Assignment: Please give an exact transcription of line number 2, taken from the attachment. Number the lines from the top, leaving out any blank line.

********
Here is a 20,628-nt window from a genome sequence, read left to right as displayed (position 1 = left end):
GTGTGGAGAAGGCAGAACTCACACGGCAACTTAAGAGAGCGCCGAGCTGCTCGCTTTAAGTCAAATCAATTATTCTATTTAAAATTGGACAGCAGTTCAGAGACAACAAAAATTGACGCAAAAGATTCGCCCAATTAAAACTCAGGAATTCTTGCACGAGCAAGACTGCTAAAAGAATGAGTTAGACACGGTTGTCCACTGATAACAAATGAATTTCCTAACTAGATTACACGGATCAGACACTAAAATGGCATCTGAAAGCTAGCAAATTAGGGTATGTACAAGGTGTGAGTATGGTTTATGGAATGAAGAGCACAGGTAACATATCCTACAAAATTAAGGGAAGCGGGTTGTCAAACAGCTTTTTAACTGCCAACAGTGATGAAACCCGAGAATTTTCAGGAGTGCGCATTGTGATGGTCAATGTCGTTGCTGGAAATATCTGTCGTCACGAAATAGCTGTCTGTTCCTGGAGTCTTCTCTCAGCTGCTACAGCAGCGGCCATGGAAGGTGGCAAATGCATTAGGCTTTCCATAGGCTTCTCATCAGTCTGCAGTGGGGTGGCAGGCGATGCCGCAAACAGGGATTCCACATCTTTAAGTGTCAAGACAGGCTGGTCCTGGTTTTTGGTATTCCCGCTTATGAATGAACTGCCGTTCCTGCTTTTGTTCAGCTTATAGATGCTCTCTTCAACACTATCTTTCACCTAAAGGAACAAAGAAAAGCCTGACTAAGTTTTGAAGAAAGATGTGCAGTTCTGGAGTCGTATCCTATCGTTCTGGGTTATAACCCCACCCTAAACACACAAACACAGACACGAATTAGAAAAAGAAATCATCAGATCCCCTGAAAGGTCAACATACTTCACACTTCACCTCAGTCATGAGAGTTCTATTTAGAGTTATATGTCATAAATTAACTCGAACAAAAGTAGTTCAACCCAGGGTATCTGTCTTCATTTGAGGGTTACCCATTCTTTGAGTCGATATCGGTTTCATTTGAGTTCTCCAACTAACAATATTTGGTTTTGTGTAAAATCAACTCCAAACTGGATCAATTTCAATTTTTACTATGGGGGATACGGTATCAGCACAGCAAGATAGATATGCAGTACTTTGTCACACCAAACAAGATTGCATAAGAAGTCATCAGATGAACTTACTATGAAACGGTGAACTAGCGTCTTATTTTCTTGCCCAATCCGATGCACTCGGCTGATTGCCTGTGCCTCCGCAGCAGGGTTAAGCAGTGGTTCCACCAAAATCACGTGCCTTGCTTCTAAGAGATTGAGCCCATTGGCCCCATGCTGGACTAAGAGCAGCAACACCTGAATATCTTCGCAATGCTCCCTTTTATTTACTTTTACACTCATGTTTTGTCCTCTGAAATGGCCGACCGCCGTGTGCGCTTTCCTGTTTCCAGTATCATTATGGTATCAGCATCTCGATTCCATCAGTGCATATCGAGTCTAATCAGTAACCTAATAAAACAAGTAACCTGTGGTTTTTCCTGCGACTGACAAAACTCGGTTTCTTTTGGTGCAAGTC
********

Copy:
GTGTGGAGAAGGCAGAACTCACACGGCAACTTAAGAGAGCGCCGAGCTGCTCGCTTTAAGTCAAATCAATTATTCTATTTAAAATTGGACAGCAGTTCAGAGACAACAAAAATTGACGCAAAAGATTCGCCCAATTAAAACTCAGGAATTCTTGCACGAGCAAGACTGCTAAAAGAATGAGTTAGACACGGTTGTCCACTGATAACAAATGAATTTCCTAACTAGATTACACGGATCAGACACTAAAATGGCATCTGAAAGCTAGCAAATTAGGGTATGTACAAGGTGTGAGTATGGTTTATGGAATGAAGAGCACAGGTAACATATCCTACAAAATTAAGGGAAGCGGGTTGTCAAACAGCTTTTTAACTGCCAACAGTGATGAAACCCGAGAATTTTCAGGAGTGCGCATTGTGATGGTCAATGTCGTTGCTGGAAATATCTGTCGTCACGAAATAGCTGTCTGTTCCTGGAGTCTTCTCTCAGCTGCTACAGCAGCGGCCATGGAAGGTGGCAAATGCATTAGGCTTTCCATAGGCTTCTCATCAGTCTGCAGTGGGGTGGCAGGCGATGCCGCAAACAGGGATTCCACATCTTTAAGTGTCAAGACAGGCTGGTCCTGGTTTTTGGTATTCCCGCTTATGAATGAACTGCCGTTCCTGCTTTTGTTCAGCTTATAGATGCTCTCTTCAACACTATCTTTCACCTAAAGGAACAAAGAAAAGCCTGACTAAGTTTTGAAGAAAGATGTGCAGTTCTGGAGTCGTATCCTATCGTTCTGGGTTATAACCCCACCCTAAACACACAAACACAGACACGAATTAGAAAAAGAAATCATCAGATCCCCTGAAAGGTCAACATACTTCACACTTCACCTCAGTCATGAGAGTTCTATTTAGAGTTATATGTCATAAATTAACTCGAACAAAAGTAGTTCAACCCAGGGTATCTGTCTTCATTTGAGGGTTACCCATTCTTTGAGTCGATATCGGTTTCATTTGAGTTCTCCAACTAACAATATTTGGTTTTGTGTAAAATCAACTCCAAACTGGATCAATTTCAATTTTTACTATGGGGGATACGGTATCAGCACAGCAAGATAGATATGCAGTACTTTGTCACACCAAACAAGATTGCATAAGAAGTCATCAGATGAACTTACTATGAAACGGTGAACTAGCGTCTTATTTTCTTGCCCAATCCGATGCACTCGGCTGATTGCCTGTGCCTCCGCAGCAGGGTTAAGCAGTGGTTCCACCAAAATCACGTGCCTTGCTTCTAAGAGATTGAGCCCATTGGCCCCATGCTGGACTAAGAGCAGCAACACCTGAATATCTTCGCAATGCTCCCTTTTATTTACTTTTACACTCATGTTTTGTCCTCTGAAATGGCCGACCGCCGTGTGCGCTTTCCTGTTTCCAGTATCATTATGGTATCAGCATCTCGATTCCATCAGTGCATATCGAGTCTAATCAGTAACCTAATAAAACAAGTAACCTGTGGTTTTTCCTGCGACTGACAAAACTCGGTTTCTTTTGGTGCAAGTC